TOWER-SOUDAN- A resident of the Tower-Soudan area tested positive for COVID-19, marking the first-known case in the communities. The individual, who has not exhibited symptoms, sought testing on May …
TOWER-SOUDAN- A resident of the Tower-Soudan area tested positive for COVID-19, marking the first-known case in the communities.
The individual, who has not exhibited symptoms, sought testing on May 22 after a family member came down with possible symptoms of the virus. The individual, whose other family members have all tested negative, is now self-quarantining and will remain in isolation until further testing shows no further evidence of the contagion.
The individual was employed at three places deemed “essential” during the COVID pandemic: at the Vermilion Country School, as an EMT for the Tower Area Ambulance Service, and as a delivery driver for the Timberjay.
All three workplaces were notified immediately after the individual received word of the positive test on Sunday.
The test result prompted Interim Tower Ambulance Director Dena Suihkonen to cease operations of the ambulance for a time on Sunday, so a professional cleaning service could complete a deep cleaning of the fire/ambulance hall, the ambulance rigs, and the Tower Civic Center, where members have been attending meetings and trainings.
Suihkonen also notified all the service’s EMTs and First Responders, and worked with the ambulance service’s medical director and Virginia Ambulance Chief Al Lewis on developing a plan for the situation.
“We let Virginia Ambulance know,” said Suihkonen, “and we sent a first responder kit home with our on-call personnel so they could respond to the scene if the ambulance was called out.”
No ambulance calls came in during the shutdown, and the rigs were back in service by the evening, Suihkonen said.
The service also contacted local medical clinics to make sure they were aware of the positive test in the community. Tower Fire Chief Paige Olson also worked with Suihkonen on the plan, which includes new protocols requiring fire and EMS personnel to wear a mask in the fire/ambulance hall if more than one person is there, except in cases where they are members of a single household.
“We consider our crew to be our family,” Suihkonen said. “But now our ambulance personnel will be wearing a mask as soon as they enter the hall, once in a rig, and keep it on until they are back from a call and in their own personal vehicle.”
Suihkonen said the department received fabric masks from the Ely Care Team but will be needing some more.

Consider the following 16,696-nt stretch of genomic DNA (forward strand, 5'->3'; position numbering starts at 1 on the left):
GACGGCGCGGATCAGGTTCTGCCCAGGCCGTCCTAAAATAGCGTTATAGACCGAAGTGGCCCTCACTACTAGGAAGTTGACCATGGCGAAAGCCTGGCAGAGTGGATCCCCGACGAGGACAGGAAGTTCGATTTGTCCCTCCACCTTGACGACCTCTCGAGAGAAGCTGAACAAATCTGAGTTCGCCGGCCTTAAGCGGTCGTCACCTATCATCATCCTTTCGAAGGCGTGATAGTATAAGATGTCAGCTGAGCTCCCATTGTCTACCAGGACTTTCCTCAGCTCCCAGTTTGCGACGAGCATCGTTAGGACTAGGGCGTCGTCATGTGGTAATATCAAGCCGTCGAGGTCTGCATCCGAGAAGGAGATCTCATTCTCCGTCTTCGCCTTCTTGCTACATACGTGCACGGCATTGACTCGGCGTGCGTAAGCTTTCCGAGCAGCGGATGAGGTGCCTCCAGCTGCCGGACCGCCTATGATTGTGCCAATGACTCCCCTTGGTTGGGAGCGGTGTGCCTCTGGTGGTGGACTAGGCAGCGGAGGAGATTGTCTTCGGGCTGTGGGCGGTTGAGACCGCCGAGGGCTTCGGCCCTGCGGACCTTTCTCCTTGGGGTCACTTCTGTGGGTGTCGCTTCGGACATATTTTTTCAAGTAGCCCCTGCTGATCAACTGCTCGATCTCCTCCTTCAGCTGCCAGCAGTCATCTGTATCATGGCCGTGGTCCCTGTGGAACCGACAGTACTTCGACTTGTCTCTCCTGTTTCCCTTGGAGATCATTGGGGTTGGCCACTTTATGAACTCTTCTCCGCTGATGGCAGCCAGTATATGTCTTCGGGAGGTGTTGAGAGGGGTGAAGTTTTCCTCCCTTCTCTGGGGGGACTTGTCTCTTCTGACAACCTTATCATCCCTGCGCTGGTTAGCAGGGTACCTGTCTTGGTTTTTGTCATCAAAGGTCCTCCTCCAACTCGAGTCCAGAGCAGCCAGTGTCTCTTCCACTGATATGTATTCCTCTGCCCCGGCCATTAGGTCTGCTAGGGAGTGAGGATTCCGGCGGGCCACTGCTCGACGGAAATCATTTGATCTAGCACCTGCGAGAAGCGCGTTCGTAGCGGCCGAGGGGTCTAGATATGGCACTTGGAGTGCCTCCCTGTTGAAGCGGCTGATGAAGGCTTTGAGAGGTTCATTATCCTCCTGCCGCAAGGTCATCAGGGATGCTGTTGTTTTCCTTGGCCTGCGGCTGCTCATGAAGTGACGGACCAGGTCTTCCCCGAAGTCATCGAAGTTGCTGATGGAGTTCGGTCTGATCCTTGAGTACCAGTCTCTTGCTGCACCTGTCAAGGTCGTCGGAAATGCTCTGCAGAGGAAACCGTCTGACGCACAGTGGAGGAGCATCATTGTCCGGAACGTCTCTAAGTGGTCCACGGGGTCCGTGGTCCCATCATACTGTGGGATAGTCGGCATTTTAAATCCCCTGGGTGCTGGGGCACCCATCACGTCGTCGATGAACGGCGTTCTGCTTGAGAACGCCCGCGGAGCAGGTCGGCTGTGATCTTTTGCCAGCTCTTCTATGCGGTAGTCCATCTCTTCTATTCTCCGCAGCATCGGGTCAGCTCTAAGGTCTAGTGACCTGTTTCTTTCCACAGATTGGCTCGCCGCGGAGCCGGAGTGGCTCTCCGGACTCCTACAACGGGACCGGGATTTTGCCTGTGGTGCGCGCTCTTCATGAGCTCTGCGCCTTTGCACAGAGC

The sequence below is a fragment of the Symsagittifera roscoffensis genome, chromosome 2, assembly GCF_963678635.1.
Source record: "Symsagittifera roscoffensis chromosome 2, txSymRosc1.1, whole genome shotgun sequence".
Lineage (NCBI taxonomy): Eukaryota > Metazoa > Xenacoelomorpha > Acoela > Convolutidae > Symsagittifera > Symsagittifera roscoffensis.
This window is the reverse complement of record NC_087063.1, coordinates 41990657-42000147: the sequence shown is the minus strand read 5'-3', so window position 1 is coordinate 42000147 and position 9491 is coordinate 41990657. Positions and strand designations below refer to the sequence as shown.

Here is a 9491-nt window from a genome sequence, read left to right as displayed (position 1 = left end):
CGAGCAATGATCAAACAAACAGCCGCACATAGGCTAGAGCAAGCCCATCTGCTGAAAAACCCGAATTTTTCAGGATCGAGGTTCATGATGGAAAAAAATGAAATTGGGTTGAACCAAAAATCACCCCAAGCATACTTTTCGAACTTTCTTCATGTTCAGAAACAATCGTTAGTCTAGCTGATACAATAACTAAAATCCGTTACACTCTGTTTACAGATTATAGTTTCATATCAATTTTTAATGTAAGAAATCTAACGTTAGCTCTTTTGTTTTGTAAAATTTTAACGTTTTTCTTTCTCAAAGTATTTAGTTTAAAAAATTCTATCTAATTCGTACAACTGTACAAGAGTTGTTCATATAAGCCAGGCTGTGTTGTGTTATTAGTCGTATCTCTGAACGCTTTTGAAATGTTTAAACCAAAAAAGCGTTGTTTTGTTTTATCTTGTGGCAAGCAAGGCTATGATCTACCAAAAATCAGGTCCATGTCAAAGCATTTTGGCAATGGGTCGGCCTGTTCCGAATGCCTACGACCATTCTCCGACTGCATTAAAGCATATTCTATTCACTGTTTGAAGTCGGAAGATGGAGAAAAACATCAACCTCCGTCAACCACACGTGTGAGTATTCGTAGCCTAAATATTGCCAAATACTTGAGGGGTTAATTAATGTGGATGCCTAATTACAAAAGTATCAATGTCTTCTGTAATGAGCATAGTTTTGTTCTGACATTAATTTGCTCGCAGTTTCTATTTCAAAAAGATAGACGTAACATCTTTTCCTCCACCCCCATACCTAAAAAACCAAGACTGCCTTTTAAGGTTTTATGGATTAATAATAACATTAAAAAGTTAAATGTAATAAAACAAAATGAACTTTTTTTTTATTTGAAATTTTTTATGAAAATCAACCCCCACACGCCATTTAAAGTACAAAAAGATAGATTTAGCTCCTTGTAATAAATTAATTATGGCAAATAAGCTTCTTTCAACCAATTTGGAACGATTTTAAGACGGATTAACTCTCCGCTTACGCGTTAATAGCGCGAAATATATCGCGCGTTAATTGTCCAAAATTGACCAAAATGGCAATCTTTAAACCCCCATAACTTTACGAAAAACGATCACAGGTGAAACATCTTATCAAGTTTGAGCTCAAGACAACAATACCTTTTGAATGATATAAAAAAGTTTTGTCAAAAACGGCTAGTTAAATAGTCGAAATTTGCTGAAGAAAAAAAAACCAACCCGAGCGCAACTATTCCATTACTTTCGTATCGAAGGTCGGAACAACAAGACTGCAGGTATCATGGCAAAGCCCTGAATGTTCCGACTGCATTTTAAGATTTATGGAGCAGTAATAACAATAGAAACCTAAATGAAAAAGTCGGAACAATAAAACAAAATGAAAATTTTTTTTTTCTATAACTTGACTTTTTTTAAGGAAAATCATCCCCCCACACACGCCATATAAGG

Tower Mayor Orlyn Kringstad said he wasn’t surprised that Tower-Soudan was experiencing a case.
“We are taking this seriously,” he said, and said area residents have to be careful with the surge of visitors coming up to the area at this time.
“We all have to be vigilant,” he said.
Tower City Hall, which had reopened last week, is again closed to the public, Kringstad said, with only the two city clerk office employees, keeping appropriate distance from each other, in the building.
Vermilion Country School Administrator Frank Zobitz said the charter school building is closed for now, and that all school staff are getting tested.
School staff had been working at the school building, and while they did have their work stations set up more than six feet apart, they were in a shared space during the day.
“Some have already gotten tested,” Zobitz said on Tuesday, “and the rest will be soon.”
The school sent out an email over the holiday weekend to all parents and students, notifying them of the positive test.
“If you, or someone in your household, exhibits COVID-19 related symptoms, please notify me so we can track any potential outbreaks within our school community,” he wrote.
The positive test means the school’s at-home graduation ceremonies are being postponed, until the school is certain that no other staff tests positive. The school had planned to do individual graduation ceremonies at each of the graduate’s homes the week of May 25.
“We did hear back from one parent already,” Zobitz said, “and they were just hoping that everyone at the school is safe.”
The school will be using substitute van drivers and substitute teachers and staff to help with the student food deliveries this week and next. Zobitz said none of these individuals have been working in the school building or had contact with the individual who tested positive.
The individual also worked part-time as a delivery driver for the Timberjay but did not work in the upstairs Timberjay office.
“We are very lucky that this individual was wearing a mask when doing deliveries of the paper,” said Timberjay publisher Marshall Helmberger. “They also were always wearing a mask while upstairs in our office.”
The Timberjay has been told by medical officials that the risk to our staff is minimal, and that employees should only be tested if they are exhibiting symptoms or feel the need to be tested. So far, no employees at the newspaper have exhibited symptoms. The Timberjay has notified all the vendors that the individual was in contact with while doing deliveries last week.
As of May 26, there were a total of 21,960 positive cases in Minnesota and 114 in St. Louis County.